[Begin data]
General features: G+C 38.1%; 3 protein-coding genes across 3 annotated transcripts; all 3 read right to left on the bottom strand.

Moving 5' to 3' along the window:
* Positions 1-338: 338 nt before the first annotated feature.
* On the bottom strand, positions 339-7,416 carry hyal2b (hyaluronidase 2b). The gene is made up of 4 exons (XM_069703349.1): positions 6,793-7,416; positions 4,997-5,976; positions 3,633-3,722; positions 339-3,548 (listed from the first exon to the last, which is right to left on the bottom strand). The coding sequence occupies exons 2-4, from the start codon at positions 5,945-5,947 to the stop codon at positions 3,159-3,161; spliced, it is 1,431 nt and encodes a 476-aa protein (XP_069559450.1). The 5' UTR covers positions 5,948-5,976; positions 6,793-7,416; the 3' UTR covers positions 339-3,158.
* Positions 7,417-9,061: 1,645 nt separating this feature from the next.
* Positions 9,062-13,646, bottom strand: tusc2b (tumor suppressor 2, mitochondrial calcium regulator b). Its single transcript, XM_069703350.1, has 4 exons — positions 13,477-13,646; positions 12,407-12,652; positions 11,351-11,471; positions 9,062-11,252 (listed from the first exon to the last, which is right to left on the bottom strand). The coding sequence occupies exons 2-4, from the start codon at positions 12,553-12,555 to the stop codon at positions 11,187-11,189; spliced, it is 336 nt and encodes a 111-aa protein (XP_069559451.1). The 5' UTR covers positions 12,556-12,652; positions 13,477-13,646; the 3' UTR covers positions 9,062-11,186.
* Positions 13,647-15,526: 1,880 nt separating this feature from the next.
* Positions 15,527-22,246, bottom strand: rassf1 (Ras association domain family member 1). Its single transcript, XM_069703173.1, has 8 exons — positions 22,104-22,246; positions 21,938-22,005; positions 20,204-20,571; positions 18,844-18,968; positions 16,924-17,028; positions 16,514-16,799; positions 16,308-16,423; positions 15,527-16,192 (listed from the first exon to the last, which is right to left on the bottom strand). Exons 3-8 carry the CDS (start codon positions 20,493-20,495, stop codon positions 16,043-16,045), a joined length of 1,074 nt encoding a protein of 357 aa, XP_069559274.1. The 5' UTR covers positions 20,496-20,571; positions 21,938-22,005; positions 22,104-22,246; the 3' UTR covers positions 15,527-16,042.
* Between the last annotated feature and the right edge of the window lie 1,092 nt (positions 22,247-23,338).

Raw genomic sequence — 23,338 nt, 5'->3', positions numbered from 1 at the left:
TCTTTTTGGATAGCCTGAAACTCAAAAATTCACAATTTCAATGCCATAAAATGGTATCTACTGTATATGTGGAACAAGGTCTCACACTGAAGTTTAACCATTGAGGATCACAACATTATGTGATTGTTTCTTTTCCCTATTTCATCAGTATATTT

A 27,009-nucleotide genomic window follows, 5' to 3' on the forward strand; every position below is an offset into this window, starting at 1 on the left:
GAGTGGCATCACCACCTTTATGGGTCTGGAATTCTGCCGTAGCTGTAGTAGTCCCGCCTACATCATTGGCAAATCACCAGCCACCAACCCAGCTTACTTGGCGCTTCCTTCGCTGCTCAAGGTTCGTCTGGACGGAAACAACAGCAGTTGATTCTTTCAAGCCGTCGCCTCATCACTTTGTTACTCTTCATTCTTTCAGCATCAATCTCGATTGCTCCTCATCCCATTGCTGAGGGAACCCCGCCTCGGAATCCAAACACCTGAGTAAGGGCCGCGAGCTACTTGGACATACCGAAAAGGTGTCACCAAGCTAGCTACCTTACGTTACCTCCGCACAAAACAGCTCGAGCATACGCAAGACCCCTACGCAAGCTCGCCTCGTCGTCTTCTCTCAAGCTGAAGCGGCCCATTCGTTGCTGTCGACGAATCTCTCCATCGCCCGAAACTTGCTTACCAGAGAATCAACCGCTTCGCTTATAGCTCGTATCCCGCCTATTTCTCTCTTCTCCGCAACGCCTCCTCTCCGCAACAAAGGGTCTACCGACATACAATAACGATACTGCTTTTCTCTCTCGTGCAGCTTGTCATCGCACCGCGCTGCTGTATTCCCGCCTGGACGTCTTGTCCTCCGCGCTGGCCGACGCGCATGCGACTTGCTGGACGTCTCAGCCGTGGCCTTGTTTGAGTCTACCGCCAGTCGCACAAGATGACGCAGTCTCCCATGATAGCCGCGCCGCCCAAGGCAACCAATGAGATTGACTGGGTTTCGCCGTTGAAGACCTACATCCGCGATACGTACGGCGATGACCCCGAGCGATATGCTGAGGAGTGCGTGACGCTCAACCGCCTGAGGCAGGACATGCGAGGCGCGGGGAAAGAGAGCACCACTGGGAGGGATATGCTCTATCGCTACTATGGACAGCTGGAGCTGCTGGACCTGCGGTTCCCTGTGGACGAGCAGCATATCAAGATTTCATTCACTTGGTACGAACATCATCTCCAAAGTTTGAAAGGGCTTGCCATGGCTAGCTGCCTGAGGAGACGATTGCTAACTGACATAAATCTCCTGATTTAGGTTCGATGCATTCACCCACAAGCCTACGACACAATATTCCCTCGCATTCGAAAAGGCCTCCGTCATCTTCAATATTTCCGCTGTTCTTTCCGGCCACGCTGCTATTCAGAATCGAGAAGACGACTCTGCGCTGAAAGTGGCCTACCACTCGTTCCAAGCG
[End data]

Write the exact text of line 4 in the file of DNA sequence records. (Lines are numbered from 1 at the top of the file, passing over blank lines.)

* On the bottom strand, positions 339-7,416 carry hyal2b (hyaluronidase 2b). The gene is made up of 4 exons (XM_069703349.1): positions 6,793-7,416; positions 4,997-5,976; positions 3,633-3,722; positions 339-3,548 (listed from the first exon to the last, which is right to left on the bottom strand). The coding sequence occupies exons 2-4, from the start codon at positions 5,945-5,947 to the stop codon at positions 3,159-3,161; spliced, it is 1,431 nt and encodes a 476-aa protein (XP_069559450.1). The 5' UTR covers positions 5,948-5,976; positions 6,793-7,416; the 3' UTR covers positions 339-3,158.